How Much You Need To Rank in the Top 10% of Manhattan’s Wealthiest Elite

Sunlight shines on the historic buildings of the financial district in lower Manhattan, New York City near Wall Street.
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Lavish apartments, fancy cars and dressed to the nines: Manhattan’s wealthiest elite seem to have it all. And yet, while the city’s mega-rich or ultra-high net worth individuals are worth billions, you don’t need all that to be in the city’s top 10%.

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New York has $3 trillion in total wealth. But in a city of nearly 9 million people that is home to almost one million millionaires, having $1 million already puts you close to the top 10%.

To add to that, dollars and cents aren’t everything. Yes, in purely monetary terms, hitting certain income or net worth thresholds is the only requirement to be in the top 10%. But without your health and a network of support, you won’t be able to enjoy your swimming pool of gold coins.

Let’s take a look at what exactly you need to be among Manhattan’s wealthiest elite, both in terms of money and otherwise.

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Income

Of course, most Americans immediately think about money when contemplating wealth. Whether or not you agree that is the only determinant of wealth, it is certainly a big component. And given that New York is where some of the world’s wealthiest call home, it’s no surprise that you need a lot of money to be one of the city’s wealthiest.

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After all, New York is home to a number of billionaires, including Michael Bloomberg, Julia Koch and Stephen Schwarzman. While you don’t have to be among the billionaires to be in the top 10%, you still have to be quite well off.

The income in the top 10% in the state of New York is $291,906. However, New York City is considerably wealthier, with the top 20% earning an average of $295,662. Meanwhile, the top 5% earn $585,902. Thus, the top 10% earn somewhere in between the two, with the average being around $440,000.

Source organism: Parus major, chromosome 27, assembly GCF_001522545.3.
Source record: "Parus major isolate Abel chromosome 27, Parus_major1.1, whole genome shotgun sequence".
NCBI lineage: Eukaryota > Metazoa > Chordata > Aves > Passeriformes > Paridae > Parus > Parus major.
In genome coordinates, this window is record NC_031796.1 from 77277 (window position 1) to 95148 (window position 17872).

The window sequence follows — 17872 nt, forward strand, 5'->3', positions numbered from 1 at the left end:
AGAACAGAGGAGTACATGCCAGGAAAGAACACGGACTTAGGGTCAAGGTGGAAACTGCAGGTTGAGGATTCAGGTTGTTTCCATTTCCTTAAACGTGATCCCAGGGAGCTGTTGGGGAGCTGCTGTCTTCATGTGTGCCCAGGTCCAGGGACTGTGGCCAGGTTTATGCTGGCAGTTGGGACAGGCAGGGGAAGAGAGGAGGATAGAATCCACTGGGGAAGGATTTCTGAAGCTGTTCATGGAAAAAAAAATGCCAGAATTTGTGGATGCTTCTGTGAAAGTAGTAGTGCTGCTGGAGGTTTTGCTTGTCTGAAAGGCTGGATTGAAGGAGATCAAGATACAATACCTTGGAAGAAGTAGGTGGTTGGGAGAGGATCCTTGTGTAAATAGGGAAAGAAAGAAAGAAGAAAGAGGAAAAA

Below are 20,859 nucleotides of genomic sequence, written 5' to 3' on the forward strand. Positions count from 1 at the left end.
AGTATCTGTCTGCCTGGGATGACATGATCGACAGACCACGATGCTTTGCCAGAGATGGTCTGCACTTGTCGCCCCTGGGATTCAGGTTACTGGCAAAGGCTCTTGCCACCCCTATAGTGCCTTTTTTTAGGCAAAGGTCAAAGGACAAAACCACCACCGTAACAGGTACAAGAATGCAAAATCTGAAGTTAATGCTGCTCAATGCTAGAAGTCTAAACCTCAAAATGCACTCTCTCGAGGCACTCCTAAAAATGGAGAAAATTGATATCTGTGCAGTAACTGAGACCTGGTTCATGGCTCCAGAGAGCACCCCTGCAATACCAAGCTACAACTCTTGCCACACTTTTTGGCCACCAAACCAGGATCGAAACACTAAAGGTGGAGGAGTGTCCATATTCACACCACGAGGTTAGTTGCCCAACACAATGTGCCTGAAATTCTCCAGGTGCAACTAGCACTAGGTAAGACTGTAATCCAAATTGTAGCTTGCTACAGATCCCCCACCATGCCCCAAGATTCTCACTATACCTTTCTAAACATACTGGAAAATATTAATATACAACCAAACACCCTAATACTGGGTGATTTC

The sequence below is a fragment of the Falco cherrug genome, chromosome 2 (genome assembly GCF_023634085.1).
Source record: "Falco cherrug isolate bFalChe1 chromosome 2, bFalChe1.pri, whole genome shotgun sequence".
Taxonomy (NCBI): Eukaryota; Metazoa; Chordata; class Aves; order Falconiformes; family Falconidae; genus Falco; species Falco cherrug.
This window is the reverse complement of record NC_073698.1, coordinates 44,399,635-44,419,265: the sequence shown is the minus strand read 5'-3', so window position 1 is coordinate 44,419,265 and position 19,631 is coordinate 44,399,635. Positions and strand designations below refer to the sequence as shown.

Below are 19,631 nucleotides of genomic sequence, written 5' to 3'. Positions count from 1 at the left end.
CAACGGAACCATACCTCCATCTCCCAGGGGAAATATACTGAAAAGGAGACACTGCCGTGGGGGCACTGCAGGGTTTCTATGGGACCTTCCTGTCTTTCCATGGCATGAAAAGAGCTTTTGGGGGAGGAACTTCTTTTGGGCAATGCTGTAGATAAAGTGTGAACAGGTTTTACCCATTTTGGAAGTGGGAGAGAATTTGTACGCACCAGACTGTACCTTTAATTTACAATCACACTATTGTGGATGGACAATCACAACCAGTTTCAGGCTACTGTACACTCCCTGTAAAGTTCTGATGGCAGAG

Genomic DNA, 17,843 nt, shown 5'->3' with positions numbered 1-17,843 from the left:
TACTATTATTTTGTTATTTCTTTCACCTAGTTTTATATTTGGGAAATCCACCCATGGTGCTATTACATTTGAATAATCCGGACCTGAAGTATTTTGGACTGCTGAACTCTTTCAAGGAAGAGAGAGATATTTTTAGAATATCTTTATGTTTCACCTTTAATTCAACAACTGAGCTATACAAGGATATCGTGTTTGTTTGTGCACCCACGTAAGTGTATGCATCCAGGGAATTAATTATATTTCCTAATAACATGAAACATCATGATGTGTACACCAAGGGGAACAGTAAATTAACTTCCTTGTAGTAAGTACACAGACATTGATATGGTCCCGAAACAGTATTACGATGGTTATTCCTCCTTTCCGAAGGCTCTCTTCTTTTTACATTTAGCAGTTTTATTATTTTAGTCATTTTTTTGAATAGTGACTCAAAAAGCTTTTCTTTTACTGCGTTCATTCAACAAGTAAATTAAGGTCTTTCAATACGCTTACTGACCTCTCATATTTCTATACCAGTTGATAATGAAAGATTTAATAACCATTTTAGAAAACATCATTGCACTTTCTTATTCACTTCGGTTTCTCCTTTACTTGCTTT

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Health

Having a lot of wealth is nice, but you can’t enjoy it without your health. Of course, there is a correlation between health and wealth; studies have shown that wealthier people tend to live longer and with lower rates of chronic disease.

Still, being wealthy doesn’t guarantee good health. But one survey of New York City residents asked them what makes a person wealthy, and the response was in many cases that being in good health makes a person wealthy more than anything.

Of course, those of us who don’t inherit wealth likely spend our younger, physically healthier years building wealth. Only as we start to age do we begin to accumulate real wealth in many cases, further highlighting just how important physical health is.

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Net Worth

When New Yorkers were asked how much someone must have in terms of net worth to be considered “rich,” most said somewhere in the range of a half-million to a few million. While that is merely a matter of feeling, the data shows their instincts are generally correct if we assume “rich” means in the top 10%.

A 2019 report from Wealth-X showed that New York City had 978,810 “high net worth” individuals, defined as having a net worth between $1 million and $30 million. New York City has a population of 8.8 million as of 2020, meaning high net worth individuals make up just over 10% of the population. Thus, having exactly $1 million wouldn’t quite put you in the top 10%, you’d be right on the cusp with that level of wealth.

Friends, Family and Success

If you really want to be wealthy, going it alone is not the best idea. Asked what it means to be wealthy, New York City residents often focus on the less tangible indicators such as being surrounded by those you love as well as success. In fact, many will not give a specific dollar amount or even a general range unless specifically pressed for one.

Consider Maslow’s Hierarchy of Needs. The specific language used in this framework is a bit outdated by today’s standards, but the general ideas it discusses are still relevant. When you don’t have money, you may have trouble meeting your safety and physiological needs. However, those are lower-lying needs; the basics.

To really be happy, healthy and wealthy, we must meet our love/belonging, esteem and self-actualization needs. I believe this is what people mean when they talk about these less tangible indicators of wealth. While they cannot be measured in dollars and cents, they are farther up the hierarchy because true fulfillment will not be realized without them.

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About the Author

Bob Haegele is a personal finance writer who specializes in topics such as investing, banking, credit cards, and real estate. His work has been featured on The Ladders, The Good Men Project, and Small Biz Daily. He also co-runs Modest Money and is a dog sitter and walker.

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